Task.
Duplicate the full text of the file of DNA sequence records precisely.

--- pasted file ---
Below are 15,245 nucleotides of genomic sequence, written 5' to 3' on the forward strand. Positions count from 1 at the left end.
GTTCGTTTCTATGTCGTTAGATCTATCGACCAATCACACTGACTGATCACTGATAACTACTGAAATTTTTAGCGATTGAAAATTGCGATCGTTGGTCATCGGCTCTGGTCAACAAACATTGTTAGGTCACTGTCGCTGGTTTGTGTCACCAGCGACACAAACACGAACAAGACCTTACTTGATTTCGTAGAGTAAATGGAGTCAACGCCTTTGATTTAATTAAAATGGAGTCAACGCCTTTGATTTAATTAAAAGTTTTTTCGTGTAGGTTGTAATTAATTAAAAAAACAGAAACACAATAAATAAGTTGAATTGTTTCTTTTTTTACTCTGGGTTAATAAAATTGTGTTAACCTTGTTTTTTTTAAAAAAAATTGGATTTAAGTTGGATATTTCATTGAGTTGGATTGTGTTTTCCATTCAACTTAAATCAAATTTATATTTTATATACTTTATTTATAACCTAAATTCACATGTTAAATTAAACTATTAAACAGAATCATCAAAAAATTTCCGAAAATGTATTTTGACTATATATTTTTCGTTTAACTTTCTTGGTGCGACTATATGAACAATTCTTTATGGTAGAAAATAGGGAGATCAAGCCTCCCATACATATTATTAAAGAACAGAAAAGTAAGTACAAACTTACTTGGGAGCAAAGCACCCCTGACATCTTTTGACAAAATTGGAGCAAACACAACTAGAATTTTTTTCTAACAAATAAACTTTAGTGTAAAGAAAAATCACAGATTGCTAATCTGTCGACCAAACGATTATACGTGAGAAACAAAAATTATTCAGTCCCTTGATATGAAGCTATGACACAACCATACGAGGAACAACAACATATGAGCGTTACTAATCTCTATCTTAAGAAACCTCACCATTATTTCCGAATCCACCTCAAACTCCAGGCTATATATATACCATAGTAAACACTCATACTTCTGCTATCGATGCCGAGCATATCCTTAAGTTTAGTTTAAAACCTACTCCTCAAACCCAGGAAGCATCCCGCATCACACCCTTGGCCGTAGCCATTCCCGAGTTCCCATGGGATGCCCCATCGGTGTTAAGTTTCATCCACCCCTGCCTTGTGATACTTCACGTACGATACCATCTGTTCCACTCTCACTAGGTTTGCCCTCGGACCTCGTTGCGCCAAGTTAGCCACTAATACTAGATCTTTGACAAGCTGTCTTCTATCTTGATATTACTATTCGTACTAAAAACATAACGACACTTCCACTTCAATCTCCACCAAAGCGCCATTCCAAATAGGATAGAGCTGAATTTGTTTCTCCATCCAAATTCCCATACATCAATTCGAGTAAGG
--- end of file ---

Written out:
Below are 15,245 nucleotides of genomic sequence, written 5' to 3' on the forward strand. Positions count from 1 at the left end.
GTTCGTTTCTATGTCGTTAGATCTATCGACCAATCACACTGACTGATCACTGATAACTACTGAAATTTTTAGCGATTGAAAATTGCGATCGTTGGTCATCGGCTCTGGTCAACAAACATTGTTAGGTCACTGTCGCTGGTTTGTGTCACCAGCGACACAAACACGAACAAGACCTTACTTGATTTCGTAGAGTAAATGGAGTCAACGCCTTTGATTTAATTAAAATGGAGTCAACGCCTTTGATTTAATTAAAAGTTTTTTCGTGTAGGTTGTAATTAATTAAAAAAACAGAAACACAATAAATAAGTTGAATTGTTTCTTTTTTTACTCTGGGTTAATAAAATTGTGTTAACCTTGTTTTTTTTAAAAAAAATTGGATTTAAGTTGGATATTTCATTGAGTTGGATTGTGTTTTCCATTCAACTTAAATCAAATTTATATTTTATATACTTTATTTATAACCTAAATTCACATGTTAAATTAAACTATTAAACAGAATCATCAAAAAATTTCCGAAAATGTATTTTGACTATATATTTTTCGTTTAACTTTCTTGGTGCGACTATATGAACAATTCTTTATGGTAGAAAATAGGGAGATCAAGCCTCCCATACATATTATTAAAGAACAGAAAAGTAAGTACAAACTTACTTGGGAGCAAAGCACCCCTGACATCTTTTGACAAAATTGGAGCAAACACAACTAGAATTTTTTTCTAACAAATAAACTTTAGTGTAAAGAAAAATCACAGATTGCTAATCTGTCGACCAAACGATTATACGTGAGAAACAAAAATTATTCAGTCCCTTGATATGAAGCTATGACACAACCATACGAGGAACAACAACATATGAGCGTTACTAATCTCTATCTTAAGAAACCTCACCATTATTTCCGAATCCACCTCAAACTCCAGGCTATATATATACCATAGTAAACACTCATACTTCTGCTATCGATGCCGAGCATATCCTTAAGTTTAGTTTAAAACCTACTCCTCAAACCCAGGAAGCATCCCGCATCACACCCTTGGCCGTAGCCATTCCCGAGTTCCCATGGGATGCCCCATCGGTGTTAAGTTTCATCCACCCCTGCCTTGTGATACTTCACGTACGATACCATCTGTTCCACTCTCACTAGGTTTGCCCTCGGACCTCGTTGCGCCAAGTTAGCCACTAATACTAGATCTTTGACAAGCTGTCTTCTATCTTGATATTACTATTCGTACTAAAAACATAACGACACTTCCACTTCAATCTCCACCAAAGCGCCATTCCAAATAGGATAGAGCTGAATTTGTTTCTCCATCCAAATTCCCATACATCAATTCGAGTAAGG